Anyone have any ideas?

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4 Responses to On the Rowling/Galbraith Thing, And Why Publishers Are Still Necessary

  1. johnmburt says:

    I find it a bit disappointing that nobody has, as of the 15th, had any suggestions.
    And I could use some, personally.

  2. latenighter says:

    So the goal is to find a way to make a living at writing? To be honest, I think with there being so many types of entertainment vying for attention, the idea of a “working writer” is becoming the exception and not the rule. Not saying you can not make money at just that it has to be one of several cash streams. The trade off that many “mid-listers” have made is that they surrender to doing “popular” projects (ie media tie-ins) to support the personal ones. And if one is not willing to make those sort of choices, I do not begrudge them not wanting to do that. As someone who has struggled to get people to even notice my own creative works, I can understand your frustration. However it does seem that you have uncoupled your love on the work from the cash side to a certain degree. I think that it is very important to do that. At this point I would like to point out that there are plenty of writers who found success in the field without being a full time media star type writer. Sorry if that is not the message you wanted but I’ve really felt that pain you are currently feeling. Good luck.

    • Andrew Hickey says:

      If you think I was talking about being a “media star type writer”, then you’re very much mistaken. I’m talking about a simple problem — mid-list writers will not make money at all if publishing companies go under, and it looks very likely that they will.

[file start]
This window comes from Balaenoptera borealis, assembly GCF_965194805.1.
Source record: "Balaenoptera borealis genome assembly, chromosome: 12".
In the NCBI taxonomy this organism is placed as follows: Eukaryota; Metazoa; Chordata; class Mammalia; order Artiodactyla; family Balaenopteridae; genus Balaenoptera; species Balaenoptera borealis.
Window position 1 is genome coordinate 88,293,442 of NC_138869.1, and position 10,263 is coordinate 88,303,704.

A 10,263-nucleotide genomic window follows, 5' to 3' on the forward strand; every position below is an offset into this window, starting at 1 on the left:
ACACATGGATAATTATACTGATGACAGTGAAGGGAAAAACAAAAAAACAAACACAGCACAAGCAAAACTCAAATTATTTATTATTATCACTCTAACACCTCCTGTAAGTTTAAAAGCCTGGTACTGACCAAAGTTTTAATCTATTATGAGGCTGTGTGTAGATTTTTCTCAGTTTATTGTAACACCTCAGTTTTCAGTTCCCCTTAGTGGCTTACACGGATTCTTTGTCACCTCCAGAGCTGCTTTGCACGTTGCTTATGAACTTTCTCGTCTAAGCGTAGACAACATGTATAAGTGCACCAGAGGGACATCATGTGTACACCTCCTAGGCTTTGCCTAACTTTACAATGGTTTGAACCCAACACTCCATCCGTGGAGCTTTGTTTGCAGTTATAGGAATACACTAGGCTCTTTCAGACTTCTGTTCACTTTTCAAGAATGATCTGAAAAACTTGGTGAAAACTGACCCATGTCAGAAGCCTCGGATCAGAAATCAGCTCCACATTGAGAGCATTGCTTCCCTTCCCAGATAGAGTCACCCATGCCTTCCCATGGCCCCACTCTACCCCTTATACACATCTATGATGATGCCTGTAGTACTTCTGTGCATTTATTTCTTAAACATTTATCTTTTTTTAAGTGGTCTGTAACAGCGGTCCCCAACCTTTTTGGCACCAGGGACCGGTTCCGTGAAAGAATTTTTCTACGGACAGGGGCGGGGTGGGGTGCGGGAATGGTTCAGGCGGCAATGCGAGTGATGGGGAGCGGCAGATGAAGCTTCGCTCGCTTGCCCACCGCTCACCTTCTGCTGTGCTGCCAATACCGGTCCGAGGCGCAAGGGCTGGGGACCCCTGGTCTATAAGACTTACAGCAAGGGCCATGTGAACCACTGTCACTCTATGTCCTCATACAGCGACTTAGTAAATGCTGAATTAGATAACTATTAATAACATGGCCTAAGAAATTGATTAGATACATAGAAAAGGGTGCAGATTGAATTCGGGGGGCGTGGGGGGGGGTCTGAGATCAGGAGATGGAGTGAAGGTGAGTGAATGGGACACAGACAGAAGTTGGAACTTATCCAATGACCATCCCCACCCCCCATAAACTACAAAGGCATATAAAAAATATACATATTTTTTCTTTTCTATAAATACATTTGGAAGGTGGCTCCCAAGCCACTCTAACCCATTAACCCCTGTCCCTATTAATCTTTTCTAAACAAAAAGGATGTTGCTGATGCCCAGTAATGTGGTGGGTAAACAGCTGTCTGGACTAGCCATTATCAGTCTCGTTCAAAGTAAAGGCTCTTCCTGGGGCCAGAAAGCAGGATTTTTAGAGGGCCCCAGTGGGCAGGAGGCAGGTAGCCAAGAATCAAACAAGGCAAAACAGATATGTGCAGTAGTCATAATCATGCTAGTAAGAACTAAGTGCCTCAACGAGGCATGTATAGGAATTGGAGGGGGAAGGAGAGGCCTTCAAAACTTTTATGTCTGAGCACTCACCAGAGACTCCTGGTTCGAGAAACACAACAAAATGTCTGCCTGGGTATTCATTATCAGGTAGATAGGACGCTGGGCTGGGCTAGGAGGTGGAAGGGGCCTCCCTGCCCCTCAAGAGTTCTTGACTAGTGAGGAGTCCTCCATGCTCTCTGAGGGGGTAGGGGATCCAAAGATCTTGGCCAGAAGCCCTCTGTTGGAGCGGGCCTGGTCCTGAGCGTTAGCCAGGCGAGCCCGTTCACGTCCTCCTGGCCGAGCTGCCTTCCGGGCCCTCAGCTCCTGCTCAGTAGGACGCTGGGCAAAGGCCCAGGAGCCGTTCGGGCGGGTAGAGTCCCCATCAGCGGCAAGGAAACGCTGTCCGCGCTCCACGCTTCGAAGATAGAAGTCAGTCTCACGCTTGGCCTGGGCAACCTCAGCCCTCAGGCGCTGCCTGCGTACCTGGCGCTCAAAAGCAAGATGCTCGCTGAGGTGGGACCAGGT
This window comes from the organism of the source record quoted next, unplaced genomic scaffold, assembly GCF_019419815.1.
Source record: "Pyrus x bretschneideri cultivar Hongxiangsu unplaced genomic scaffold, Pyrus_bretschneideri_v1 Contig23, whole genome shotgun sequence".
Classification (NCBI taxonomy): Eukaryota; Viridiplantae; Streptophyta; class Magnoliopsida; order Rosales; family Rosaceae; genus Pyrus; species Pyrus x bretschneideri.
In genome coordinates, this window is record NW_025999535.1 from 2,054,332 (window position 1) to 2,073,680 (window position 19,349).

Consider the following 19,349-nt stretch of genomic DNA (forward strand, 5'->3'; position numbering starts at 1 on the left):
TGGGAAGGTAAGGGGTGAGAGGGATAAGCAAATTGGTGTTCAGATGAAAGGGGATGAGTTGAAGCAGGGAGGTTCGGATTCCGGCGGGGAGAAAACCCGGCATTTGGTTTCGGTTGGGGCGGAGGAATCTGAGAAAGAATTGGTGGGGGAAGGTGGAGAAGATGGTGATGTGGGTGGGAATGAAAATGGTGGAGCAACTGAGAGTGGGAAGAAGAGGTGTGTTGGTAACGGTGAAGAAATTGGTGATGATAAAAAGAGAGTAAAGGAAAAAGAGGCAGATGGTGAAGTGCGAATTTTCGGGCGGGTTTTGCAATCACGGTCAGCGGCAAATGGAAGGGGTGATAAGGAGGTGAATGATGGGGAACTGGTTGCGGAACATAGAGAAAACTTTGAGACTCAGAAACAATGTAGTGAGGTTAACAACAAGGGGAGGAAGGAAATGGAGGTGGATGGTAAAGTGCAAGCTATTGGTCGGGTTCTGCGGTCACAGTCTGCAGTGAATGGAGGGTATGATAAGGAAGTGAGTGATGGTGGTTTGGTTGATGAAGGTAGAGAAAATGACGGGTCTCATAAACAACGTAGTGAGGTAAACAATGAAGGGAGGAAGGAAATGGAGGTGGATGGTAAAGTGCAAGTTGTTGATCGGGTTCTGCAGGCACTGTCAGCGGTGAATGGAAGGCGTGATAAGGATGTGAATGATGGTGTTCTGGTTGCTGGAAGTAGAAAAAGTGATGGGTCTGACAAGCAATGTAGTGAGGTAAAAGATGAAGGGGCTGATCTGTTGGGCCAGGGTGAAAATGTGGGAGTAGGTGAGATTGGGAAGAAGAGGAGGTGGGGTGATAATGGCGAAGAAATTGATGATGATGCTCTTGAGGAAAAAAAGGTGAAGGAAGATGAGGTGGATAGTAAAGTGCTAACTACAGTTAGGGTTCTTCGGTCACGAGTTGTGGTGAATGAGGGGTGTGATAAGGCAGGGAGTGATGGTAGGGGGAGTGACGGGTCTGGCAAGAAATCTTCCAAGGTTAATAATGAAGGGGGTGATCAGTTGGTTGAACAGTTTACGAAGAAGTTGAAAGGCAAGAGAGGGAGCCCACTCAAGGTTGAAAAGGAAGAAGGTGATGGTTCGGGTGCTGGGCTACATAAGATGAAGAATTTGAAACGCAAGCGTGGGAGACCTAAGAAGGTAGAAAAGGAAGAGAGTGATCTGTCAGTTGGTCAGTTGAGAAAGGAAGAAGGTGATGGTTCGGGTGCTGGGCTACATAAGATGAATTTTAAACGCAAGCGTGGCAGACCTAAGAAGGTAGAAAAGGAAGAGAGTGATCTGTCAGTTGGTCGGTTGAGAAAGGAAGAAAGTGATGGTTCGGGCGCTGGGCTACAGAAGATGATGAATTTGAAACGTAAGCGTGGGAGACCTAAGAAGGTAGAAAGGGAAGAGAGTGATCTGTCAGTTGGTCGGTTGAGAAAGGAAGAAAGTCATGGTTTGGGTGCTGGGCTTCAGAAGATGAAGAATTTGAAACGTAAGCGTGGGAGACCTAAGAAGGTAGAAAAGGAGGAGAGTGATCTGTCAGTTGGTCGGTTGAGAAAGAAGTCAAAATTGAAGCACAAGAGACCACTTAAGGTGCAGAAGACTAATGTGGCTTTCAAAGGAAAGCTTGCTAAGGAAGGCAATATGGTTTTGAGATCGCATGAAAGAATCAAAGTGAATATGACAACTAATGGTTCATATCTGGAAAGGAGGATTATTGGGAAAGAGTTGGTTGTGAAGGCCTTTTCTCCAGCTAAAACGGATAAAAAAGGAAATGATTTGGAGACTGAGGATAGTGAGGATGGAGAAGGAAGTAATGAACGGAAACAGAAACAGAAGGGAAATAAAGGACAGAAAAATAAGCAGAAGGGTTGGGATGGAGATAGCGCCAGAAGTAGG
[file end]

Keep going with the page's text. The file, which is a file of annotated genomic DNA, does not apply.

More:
It’s not about how *I* do or do not make money from my writing — I have plans for that, and as I said, I’m doing better in sales terms than 90% of writers — but about how writing in general — and other art-forms like music — is funded.

      (Personally, I can think of few things I want *less* than to be any kind of star. The idea of fame horrifies me. The limit of my own ambitions is to do useful or interesting work and to earn an adequate living from it…)

      • latenighter says:

        I am sorry if I offended with the media star comment. Also I don’t want to sound like I do not think there are “good” people at the publishing houses however there seems to be a Hollywood blockbuster mentality at work in the industry. The mid-list writer doesn’t seem to be a concern to them if they are unwilling to push to that blockbuster level. I’d like to think that the recent merger of Random House w/ Penguin will lead to more chance taking and more fostering of talent. I just don’t see it. A downside of the kickstarter/self publishing is there less chance of that a publishing house being willing to promote and guide. Personally, it seems to me if you don’t nurture to some extent, you are going to be working mercenaries. Mercenaries really don’t rally to save the King. Not that he needs saving. Check out this article from the Atlantic from last spring.- http://bit.ly/HVf0VP
        It talks to what you are thinking about.